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23 February 2010

Of the City over Time

One of my Christmas presents was Edward Rutherfurd's new book, New York, a 1,000-page, hardback tome that follows the fortunes of one New York family and the other families, from a range of provenances, with whom they come into contact over about 350 years. My parents thoughtfully gave me the book before we went to France, so I wouldn't have to lug it back home but although it sounded interesting--very much like my kind of book--I only started reading it a couple of weeks ago as it is so heavy and bulky. As predicted, my reading time has declined greatly since my commute was reduced to about 40 minutes per day, round-trip, and I only read about 50 pages per day on the Tube and buses and it feels terribly inefficient to bring a 1,000 page book with me if I'm only going to get through 50 pages.

The book opens in 1664 when New York is merely a little fishing village called New Amsterdam. The first protagonist is a wealthy Dutchman named Dick van Dyck who has sneaked away from his wife in order to meet up with his illegitimate half-Indian daughter, Pale Feather. She has made him an intricately designed wampum belt as a symbol of her love; all he has to give her is a shiny, silver dollar coin. These two objects recur periodically throughout the tale.

We are then introduced to the Master family, who arrive in New York from England and over time become wealthy merchants and, later, bankers. The Masters, named, according to the author in the preface, for the Masters of the Universe of Tom Wolfe's Bonfire of the Vanities, are the central family in the novel and although sometimes one or two generations are skipped over between chapters, we follow them all the way to Manhattan in the 21st century. The book deals mainly with New York's cosmopolitan nature and as well as the van Dycks' and the Masters' slaves and servants, other major characters include the Irish O'Donnells and the German Kellers inhabiting the Lower East Side in the 19th century, the Italian Carusos at the beginning of the 20th century, and the Jewish Adlers living in 1950s Brooklyn.

The stories of the individual families, other than the Masters, were sometimes unsatisfying and concluded rather too hastily for my liking. I wanted to know what happened, for example, to Kate, the clever cousin of one of the key Masters whom she humiliates with her culture and her knowledge in the mid-18th century. We find out later that she did well for herself but this is really just an aside. At least in the story of the Master family, there is more consistency and because some of the Masters appear in two chapters (one as a central character when they are young and one as a more minor character when they have stood aside to let the younger generation take over).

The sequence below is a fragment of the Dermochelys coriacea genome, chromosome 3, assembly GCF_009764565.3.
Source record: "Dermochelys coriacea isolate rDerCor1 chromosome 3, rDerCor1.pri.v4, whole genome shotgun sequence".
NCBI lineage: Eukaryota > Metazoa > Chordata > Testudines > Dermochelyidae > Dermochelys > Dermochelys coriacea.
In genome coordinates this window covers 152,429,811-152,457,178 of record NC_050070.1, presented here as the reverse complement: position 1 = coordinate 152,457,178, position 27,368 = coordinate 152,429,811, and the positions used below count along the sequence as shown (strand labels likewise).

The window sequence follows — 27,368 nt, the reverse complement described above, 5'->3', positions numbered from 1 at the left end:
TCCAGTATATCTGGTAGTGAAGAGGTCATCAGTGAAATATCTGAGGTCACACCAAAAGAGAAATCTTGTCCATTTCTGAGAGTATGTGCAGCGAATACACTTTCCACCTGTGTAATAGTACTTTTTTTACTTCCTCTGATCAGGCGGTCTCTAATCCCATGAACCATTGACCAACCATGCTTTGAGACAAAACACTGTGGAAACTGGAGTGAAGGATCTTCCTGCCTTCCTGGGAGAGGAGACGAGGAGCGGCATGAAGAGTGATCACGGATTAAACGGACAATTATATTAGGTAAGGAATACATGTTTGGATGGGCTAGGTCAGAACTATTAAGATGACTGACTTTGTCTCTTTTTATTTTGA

Of course, to say that some of the stories of the people depicted in New York is missing the point because it really is the story of the city, even more so than Bonfire of the Vanities and even more than The Emperor's Children. In those two books, the characters are really the most important feature but in New York, they are just the road the author uses to drive from 17th century New Amsterdam to modern-day Manhattan. This isn't necessarily a bad thing: I learned a lot about the history of the city and its role in the American Revolution and the American Civil War. I learned about the dangers of being downtown in the 19th century, especially around Five Points (although Martin Scorsese already taught me a lot) and the poor conditions of the Lower East Side (although the excellent Tenement Museum in New York taught me a lot more) and, of course, the the stock market crashes of 1929 and 1987 come up too (and yes, the links with Bonfire do continue to resonate).

The event that annoyed me most was the telling of the events of September 11. It was inevitable that this day would take place at the climax of the novel (after all, there have not, since then, been any other events in New York that would make it into a "all-time greatest hits of New York history" like Rutherfurd's book) and of course, it had to be covered but it just felt a little too rushed for my taste. The Emperor's Children also revisits September 11 but again, because the latter is really about the characters (three friends), the depiction of the day feels less contrived--the focus is more on the personal level rather than the general.

Edward Rutherfurd's book is an ambitious and impressive undertaking. Even with 1,000 pages, the attention-seeking New York soon sucks up space and it is to the author's credit that he was able to pack so much history into the book. The idea of the story of a city being told by watching the different groups of immigrants who move there is interesting and uniquely suited to New York. The same concept wouldn't work for London, for example. If I found some of the families' stories uninteresting, it was, in most cases, because they had not been allocated enough pages to make me care about them. On the other hand, my favourite pairing was wannabe-boho Charlie Master and young, Jewish gallery assistant, Sarah Adler; unfortunately, just as I started to care about what happened to them, we skipped forward to the next generation (although it doesn't quite end there) and I had to try to be interested in Charlie's son Gorham and his romantic interest too...

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